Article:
Is there a better way to cap off the year than with a 71 points performance? Oh, and beat Shaq to a scoring title by doing so? That’s David Robinson for you in ’93/’94 – one of the most underrated individual campaigns ever.
If you don’t believe me, believe the numbers he put up. The Admiral averaged 29.8 points, 10.7 rebounds, and 4.8 assists. He did it shooting .507 from the floor, .345 from three, and .749 from the charity stripe. Robinson was also one of the league’s best interior defenders. Your basic defensive parameters prove it, as D-Rob averaged 3.3 blocks and 1.7 steals per contest.
Now let’s dig a little deeper. Other than leading the NBA in scoring, Robinson also scored the most points on the cumulative level. The obvious reason for it was his scoring displays night in and night out. But the other reason for it was Robinson’s best ability – availability. The Admiral had only missed two regular-season games, as he led the Spurs to 55 wins and number four seed in the West.
Just how dominant Robinson really was, lays in the fact that he led the league in free throws attempted. And convincingly so, as he went to the line 182 times more than Karl Malone. And those weren’t your James Harden-like manipulated calls. At 7-1, 250, Robinson was a force, and the only way to contain the guy was to send him to the line. It didn’t work.
Apart from his historic 71 points performance in Spurs’ last regular-season matchup against the Clippers, Robinson also had seven games of scoring over 40. D-Rob also led the league in triple-doubles, as he racked up five of those. It just goes to show how diverse Robinson’s game was, as he was delivering on both ends of the floor.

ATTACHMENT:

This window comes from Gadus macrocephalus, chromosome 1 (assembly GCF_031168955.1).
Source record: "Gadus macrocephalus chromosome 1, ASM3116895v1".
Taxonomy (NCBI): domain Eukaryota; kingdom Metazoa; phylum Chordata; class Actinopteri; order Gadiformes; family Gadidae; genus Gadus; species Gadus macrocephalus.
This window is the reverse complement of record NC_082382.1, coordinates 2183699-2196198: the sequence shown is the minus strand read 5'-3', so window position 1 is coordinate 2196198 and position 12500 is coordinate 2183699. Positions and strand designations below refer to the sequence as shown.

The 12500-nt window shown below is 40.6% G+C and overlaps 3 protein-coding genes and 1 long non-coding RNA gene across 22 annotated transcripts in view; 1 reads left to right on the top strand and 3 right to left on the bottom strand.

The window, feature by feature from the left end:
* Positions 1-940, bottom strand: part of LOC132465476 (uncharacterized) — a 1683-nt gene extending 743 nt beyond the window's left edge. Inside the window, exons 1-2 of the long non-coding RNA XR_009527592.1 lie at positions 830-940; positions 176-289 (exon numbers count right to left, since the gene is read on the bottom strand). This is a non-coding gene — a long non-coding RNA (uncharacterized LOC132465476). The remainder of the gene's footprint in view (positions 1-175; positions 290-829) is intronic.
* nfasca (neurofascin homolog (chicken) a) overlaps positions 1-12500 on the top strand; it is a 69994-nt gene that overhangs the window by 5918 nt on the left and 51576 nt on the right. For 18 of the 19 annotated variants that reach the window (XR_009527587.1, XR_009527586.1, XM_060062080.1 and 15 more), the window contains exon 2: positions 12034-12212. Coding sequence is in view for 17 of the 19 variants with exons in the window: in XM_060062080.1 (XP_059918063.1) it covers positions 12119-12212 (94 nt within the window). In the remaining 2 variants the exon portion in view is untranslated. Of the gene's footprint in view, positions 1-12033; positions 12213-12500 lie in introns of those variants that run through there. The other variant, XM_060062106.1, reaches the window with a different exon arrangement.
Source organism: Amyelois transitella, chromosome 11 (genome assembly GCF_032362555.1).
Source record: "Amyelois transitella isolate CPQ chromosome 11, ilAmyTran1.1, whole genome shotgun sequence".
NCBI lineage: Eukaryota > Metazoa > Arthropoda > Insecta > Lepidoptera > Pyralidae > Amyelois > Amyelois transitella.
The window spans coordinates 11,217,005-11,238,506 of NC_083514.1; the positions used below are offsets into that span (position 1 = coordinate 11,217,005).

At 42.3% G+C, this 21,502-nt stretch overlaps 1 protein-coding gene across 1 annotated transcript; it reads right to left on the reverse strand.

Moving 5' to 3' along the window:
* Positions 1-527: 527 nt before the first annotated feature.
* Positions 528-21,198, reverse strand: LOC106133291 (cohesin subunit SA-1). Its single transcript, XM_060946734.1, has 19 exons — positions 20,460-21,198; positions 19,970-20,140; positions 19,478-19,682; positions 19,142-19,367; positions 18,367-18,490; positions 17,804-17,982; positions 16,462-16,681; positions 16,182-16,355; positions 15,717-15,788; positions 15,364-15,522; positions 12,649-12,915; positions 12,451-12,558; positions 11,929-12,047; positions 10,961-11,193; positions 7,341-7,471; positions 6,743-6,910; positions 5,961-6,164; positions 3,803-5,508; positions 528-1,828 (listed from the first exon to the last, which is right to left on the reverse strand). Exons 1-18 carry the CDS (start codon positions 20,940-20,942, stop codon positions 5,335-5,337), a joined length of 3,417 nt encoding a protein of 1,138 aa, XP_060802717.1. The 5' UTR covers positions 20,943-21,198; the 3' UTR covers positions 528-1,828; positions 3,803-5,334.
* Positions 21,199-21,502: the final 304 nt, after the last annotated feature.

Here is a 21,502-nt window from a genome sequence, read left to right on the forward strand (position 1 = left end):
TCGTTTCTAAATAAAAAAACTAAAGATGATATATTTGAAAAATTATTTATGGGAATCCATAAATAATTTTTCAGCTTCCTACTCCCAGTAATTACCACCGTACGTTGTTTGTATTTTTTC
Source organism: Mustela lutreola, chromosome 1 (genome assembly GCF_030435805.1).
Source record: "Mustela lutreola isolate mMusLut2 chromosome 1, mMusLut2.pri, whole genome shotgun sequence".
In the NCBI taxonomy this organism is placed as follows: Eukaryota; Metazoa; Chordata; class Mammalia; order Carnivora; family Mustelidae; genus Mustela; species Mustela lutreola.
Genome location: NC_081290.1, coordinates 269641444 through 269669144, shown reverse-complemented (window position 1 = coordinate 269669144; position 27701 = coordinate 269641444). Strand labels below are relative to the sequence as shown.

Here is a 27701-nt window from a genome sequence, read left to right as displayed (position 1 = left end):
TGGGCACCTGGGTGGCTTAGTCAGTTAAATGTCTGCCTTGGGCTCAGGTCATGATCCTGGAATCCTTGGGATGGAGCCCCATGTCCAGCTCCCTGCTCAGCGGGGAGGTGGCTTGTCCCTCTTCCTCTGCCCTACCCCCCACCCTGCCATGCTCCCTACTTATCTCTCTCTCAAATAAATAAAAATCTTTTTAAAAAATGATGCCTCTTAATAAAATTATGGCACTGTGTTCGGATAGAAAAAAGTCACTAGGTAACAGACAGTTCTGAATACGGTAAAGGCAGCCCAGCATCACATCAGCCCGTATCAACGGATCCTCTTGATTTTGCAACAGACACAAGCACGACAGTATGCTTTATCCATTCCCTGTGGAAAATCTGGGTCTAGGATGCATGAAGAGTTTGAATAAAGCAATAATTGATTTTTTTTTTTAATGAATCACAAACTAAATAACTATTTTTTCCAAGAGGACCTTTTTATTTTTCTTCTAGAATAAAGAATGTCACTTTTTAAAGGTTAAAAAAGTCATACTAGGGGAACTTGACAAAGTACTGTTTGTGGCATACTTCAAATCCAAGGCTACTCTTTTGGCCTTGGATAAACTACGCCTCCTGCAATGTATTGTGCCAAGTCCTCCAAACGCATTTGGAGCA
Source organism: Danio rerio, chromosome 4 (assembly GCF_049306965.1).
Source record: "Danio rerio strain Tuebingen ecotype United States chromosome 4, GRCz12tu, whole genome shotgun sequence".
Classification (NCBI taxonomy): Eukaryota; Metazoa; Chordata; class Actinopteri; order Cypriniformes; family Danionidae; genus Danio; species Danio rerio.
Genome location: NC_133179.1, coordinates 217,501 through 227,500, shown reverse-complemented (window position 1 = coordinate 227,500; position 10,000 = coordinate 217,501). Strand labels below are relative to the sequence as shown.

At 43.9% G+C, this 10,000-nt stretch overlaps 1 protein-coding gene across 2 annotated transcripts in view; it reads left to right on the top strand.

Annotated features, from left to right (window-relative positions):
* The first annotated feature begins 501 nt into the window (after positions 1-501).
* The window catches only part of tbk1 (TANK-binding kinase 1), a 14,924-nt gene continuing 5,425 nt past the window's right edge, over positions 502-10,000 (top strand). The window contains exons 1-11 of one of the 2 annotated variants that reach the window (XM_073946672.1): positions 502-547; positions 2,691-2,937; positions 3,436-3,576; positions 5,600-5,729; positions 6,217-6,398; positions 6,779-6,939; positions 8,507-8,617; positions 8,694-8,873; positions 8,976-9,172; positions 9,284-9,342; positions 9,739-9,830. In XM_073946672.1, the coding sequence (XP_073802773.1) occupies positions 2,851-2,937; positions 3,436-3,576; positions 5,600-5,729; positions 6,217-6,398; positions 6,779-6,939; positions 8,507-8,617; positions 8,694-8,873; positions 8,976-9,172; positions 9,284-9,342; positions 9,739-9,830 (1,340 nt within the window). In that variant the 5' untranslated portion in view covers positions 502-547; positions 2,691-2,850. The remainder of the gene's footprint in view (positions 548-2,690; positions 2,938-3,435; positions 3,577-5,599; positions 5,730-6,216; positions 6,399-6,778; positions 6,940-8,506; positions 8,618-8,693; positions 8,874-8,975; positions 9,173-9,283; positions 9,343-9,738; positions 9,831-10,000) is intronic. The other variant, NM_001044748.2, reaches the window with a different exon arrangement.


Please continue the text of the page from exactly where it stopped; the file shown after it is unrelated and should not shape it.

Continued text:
It’s no secret The Admiral was a defensive force. The guy was a Defensive Player of the Year in ’92 and had eight All-NBA Defensive selections to his name. The 93-94 season was no exception. Only this time, he got into the All-Defensive second team. Hakeem Olajuwon was the reason for it, as the Rockets’ center ended up winning the MVP award. It was a coin flip between two big men, but it ended up going in favor of The Dream. Robinson was left out of All-NBA First team for the same reason, as he received a second-team selection. It’s the Hakeem curse The Admiral became a victim of, but that’s what makes his season underrated.
Just think about this; Robinson dominated all the advanced statistical categories. He led the NBA in win shares with 20, dominated the Box Plus/Minus column with 11.9, and had contributed to 8.9 points per 100 possessions – also league-leading. D-Rob also topped Hakeem in defensive Box Plus/Minus, despite The Dream winning the Defensive Player of the Year. In terms of his value for San Antonio, The Admiral had the biggest impact on his team winning, as he led the NBA in VORP.
All the numbers point out to a simple conclusion — David Robinson was awesome. His 93-94 season doesn’t get nearly enough attention. The Admiral became NBA’s MVP the next year on arguably a worse season. Does the award validate it?
With D-Rob, it was nothing but the timing. Hakeem just happened to have a historical year, just when Robinson had one of his own. Hakeem gets all the praise for it, and no one mentions Admiral’s run. And we should. It’s one of the most underrated individual campaigns NBA player has ever had.